by Carol Rocamora
Rarely does a play come along that captures a moment in time as vividly, as acutely, and as affectingly, as What Do We Need To Talk About?, Richard Nelson’s remarkable new play that premiered this past Wednesday on the Public Theater’s website and runs thru May 3.
The on-line opening is a phenomenon (as well as a necessity) of our times, of course – but miraculously, it’s made the play all the more relevant and meaningful. What Do We Need To Talk About? is the fifth in Nelson’s Apple Family play cycle. The previous four premiered from 2010 to 2013 at the Public – one a year, featuring four family members (a brother and three sisters) at home in Rhinebeck NY. We watched them cook, dine, talk, as they responded to current events specific to each play – including the 2010 elections, the 10th anniversary of 9/11, the 2012 presidential elections and the 50th anniversary of JFK’s assassination. Those of us who were fortunate to have seen these plays (directed by the author) marveled at their faithfulness to “life as it is,” as Chekhov called it. It’s as if we were guests at their dinner table, observing their lives as they unfolded in intimate detail.
Playwright Richard Nelson has turned our current adversities into artistic advantages. The author of several family cycles (including the Gabriels and the Michaels), he’s reunited the members of the Apple Family, who now connect on a computer screen via ZOOM out of necessity, in the midst of the current pandemic. Elder sister Barbara (Maryann Plunkett), a high school teacher, has just recovered from COVID-19, and is now convalescing in her home in Rhinebeck. She’s cared for by her brother Richard (Jay O. Sanders), a lawyer. They’re ZOOMing with their siblings who live in other homes – Marian (Laila Robins), a second grade teacher, and Jane (Sally Murphy), now cohabiting with Tim (Stephen Kunken), an actor and manager of a Rhinebeck restaurant who is self-isolating with COVID-19 symptoms.
Much has happened since we last met the Apples in 2013. Richard has separated from his wife and two children, joined a corporate law firm, and returned to work with Governor Cuomo in Albany (for whom he worked 10 years ago.) Marian has lost her only daughter Evan. Jane is divorced, her son Billy is grown, and she’s working as a writer.
Nothing dramatic happens over the 70 minutes of this play (“I thought ZOOM only lasted 40 minutes,” quipped one family member). Characters care for each other (Barbara eats the meal Richard has prepared for her: Tim consumes the dish Jane has left outside the door of his quarantined room). They tell jokes (“a horse walks into a bar…” etc.) They marvel at Cuomo’s currently popularity (“some things you can’t explain…”). They share notes on how to shop at the grocery story (“stay away from people…”). They exchange stories – on topics as diverse as long-forgotten female authors and the plot of Chekhov’s The Cherry Orchard. They listen to a recording made by their late Uncle Ben (eerily reminiscent of Beckett’s Krapp’s Last Tape).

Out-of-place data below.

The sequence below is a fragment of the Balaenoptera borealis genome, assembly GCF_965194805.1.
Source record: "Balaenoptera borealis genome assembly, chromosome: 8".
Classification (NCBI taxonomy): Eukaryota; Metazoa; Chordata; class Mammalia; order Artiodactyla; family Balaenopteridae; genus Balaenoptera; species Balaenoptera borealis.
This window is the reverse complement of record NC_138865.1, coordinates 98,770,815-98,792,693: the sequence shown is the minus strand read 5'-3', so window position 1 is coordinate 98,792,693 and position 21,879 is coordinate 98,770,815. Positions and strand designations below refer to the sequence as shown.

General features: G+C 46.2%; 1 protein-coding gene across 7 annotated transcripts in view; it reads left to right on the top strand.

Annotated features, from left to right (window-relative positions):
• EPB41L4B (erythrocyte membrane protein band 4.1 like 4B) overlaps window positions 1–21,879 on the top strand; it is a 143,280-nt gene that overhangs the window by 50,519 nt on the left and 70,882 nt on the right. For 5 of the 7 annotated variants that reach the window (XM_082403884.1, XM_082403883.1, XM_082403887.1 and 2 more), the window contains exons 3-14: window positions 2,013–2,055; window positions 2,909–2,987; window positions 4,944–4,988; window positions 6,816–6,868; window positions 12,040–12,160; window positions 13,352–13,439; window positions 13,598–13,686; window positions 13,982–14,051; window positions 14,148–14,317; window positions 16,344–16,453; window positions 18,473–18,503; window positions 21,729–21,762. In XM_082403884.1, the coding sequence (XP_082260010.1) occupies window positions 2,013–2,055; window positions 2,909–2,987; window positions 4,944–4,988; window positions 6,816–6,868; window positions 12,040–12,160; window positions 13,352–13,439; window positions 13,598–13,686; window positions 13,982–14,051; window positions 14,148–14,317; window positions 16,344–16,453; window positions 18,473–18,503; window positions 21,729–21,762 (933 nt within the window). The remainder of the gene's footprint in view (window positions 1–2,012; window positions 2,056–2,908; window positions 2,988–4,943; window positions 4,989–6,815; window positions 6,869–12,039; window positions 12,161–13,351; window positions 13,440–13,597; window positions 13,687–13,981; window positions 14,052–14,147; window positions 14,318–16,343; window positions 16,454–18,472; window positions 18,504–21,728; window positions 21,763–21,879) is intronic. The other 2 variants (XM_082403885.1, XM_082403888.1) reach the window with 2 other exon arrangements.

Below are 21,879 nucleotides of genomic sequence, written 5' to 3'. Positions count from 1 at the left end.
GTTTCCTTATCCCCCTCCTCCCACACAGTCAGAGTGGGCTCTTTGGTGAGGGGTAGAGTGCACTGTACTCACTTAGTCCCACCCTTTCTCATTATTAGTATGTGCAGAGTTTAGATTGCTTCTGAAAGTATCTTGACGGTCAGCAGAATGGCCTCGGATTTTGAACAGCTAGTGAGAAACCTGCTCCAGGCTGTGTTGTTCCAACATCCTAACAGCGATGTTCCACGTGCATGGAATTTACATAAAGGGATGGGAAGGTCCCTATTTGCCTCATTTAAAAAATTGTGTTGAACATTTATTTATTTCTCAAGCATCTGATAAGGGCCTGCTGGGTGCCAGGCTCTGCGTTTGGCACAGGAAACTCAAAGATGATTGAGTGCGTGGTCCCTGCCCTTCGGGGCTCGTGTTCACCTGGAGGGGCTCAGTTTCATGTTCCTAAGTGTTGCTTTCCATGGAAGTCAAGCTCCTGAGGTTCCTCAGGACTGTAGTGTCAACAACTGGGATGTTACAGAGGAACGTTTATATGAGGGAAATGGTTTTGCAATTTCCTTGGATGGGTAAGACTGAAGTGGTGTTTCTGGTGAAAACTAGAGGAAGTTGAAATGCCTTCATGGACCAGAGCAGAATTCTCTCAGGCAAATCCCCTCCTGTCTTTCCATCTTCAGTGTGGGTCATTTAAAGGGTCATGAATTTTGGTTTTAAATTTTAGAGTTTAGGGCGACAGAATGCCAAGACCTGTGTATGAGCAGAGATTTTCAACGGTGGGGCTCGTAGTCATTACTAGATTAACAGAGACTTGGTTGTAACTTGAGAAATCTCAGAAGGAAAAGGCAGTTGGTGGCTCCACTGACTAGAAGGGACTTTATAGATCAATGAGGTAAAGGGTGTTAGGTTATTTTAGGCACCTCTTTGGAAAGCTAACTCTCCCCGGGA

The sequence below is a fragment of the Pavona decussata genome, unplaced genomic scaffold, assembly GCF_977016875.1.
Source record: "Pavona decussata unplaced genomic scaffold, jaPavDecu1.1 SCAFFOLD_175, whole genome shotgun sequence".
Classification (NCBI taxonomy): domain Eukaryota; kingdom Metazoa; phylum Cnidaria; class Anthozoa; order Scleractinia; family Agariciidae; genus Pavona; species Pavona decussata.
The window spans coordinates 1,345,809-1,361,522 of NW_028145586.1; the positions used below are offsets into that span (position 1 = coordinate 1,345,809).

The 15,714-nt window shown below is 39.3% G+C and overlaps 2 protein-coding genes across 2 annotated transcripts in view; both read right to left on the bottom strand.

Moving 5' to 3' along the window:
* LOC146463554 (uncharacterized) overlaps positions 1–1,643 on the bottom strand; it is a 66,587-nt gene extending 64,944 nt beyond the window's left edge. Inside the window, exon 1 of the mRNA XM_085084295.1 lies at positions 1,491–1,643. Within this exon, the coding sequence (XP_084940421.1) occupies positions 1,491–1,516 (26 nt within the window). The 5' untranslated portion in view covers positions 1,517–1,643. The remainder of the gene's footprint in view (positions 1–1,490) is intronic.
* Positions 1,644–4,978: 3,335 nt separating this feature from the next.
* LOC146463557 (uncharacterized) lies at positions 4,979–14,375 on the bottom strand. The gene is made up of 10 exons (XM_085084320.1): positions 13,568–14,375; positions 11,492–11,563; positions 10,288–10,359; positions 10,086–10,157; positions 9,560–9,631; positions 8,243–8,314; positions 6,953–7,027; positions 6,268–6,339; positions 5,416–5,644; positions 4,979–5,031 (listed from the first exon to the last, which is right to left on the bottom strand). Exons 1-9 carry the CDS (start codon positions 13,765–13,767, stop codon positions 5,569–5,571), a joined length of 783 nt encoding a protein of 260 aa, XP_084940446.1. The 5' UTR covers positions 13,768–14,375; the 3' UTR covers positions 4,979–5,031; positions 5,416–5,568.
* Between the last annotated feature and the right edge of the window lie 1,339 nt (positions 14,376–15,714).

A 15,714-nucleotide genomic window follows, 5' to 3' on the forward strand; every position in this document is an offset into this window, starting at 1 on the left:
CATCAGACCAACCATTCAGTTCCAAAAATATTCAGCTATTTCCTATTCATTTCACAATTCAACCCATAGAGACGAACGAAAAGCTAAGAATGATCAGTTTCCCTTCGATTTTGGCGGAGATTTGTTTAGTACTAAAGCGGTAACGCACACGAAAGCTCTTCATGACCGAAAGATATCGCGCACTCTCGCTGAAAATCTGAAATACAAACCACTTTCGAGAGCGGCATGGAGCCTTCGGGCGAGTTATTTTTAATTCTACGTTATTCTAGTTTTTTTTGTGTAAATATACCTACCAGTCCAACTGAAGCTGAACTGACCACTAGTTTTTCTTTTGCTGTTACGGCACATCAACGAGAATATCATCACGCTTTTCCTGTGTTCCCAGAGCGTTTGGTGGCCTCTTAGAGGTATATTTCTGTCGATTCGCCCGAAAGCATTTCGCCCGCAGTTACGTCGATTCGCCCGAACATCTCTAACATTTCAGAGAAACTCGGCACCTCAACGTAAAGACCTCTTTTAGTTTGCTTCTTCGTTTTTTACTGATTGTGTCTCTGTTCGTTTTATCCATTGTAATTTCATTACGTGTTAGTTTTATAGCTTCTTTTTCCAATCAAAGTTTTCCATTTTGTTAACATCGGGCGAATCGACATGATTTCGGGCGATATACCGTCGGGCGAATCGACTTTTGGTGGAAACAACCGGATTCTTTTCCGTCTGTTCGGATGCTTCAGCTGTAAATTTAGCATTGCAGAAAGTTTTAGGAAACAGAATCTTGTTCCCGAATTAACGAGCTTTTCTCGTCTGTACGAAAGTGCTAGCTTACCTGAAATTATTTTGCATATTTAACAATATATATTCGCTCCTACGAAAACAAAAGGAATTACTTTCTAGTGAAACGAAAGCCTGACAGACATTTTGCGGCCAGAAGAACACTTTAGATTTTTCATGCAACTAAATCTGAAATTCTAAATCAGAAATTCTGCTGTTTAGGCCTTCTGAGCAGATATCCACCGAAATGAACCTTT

It all seems so normal – “life as it is” – except for those disturbing references that creep into the conversation. Deftly, delicately, Nelson weaves reality into the dialogue – like the mention of a dear friend’s passing (Mark Blum, a true-to-life New York actor who tragically died of COVID.) “We’re so lucky,” declares Marian. “There are so many people who can’t stay home like this,” says Barbara. “We’re all scared,” confesses Jane. There’s a haunting interlude when they listen to Bach’s B Minor Mass. As the choir sings “Dona Nobis Pacem,” Barbara says: “I thought I was going to die. I needed to say that.” “So did we,” echoes Richard. “I needed to say that.”
The cast approaches perfection. Nelson has reunited the actors from the fourth Apple play (although some have appeared in the cycle since 2010). Each actor wears his/her character like a second skin, and, watching them in their separate frames on our computers, they are as familiar as our own friends with whom we chatted hours before on previous ZOOM meeting.
Finally, good-nights are exchanged. “We should do this again.” “Tomorrow night?” It’s a comforting and familiar refrain these days. We’re saying it to each other every night – on ZOOM, on Skype, Face-Time – grateful for the continuum of human contact. The refrain is reassuring, as one Apple family member after another closes his/her frame on the computer screen and disappears into the darkness.
Then there’s the final moment, when we’re left with Barbara’s face, alone, starring blankly into the computer screen, in after-shock. Watching her silent image, we remember lines she uttered only a few moments earlier – words that sum up our own feelings so accurately and so achingly. “I don’t know,” says Barbara. “I don’t know what I know.”
What Do We Need To Talk About, written and directed by Richard Nelson, now through Sunday May 3 on the Public Theater YouTube Channel or www.publictheater.org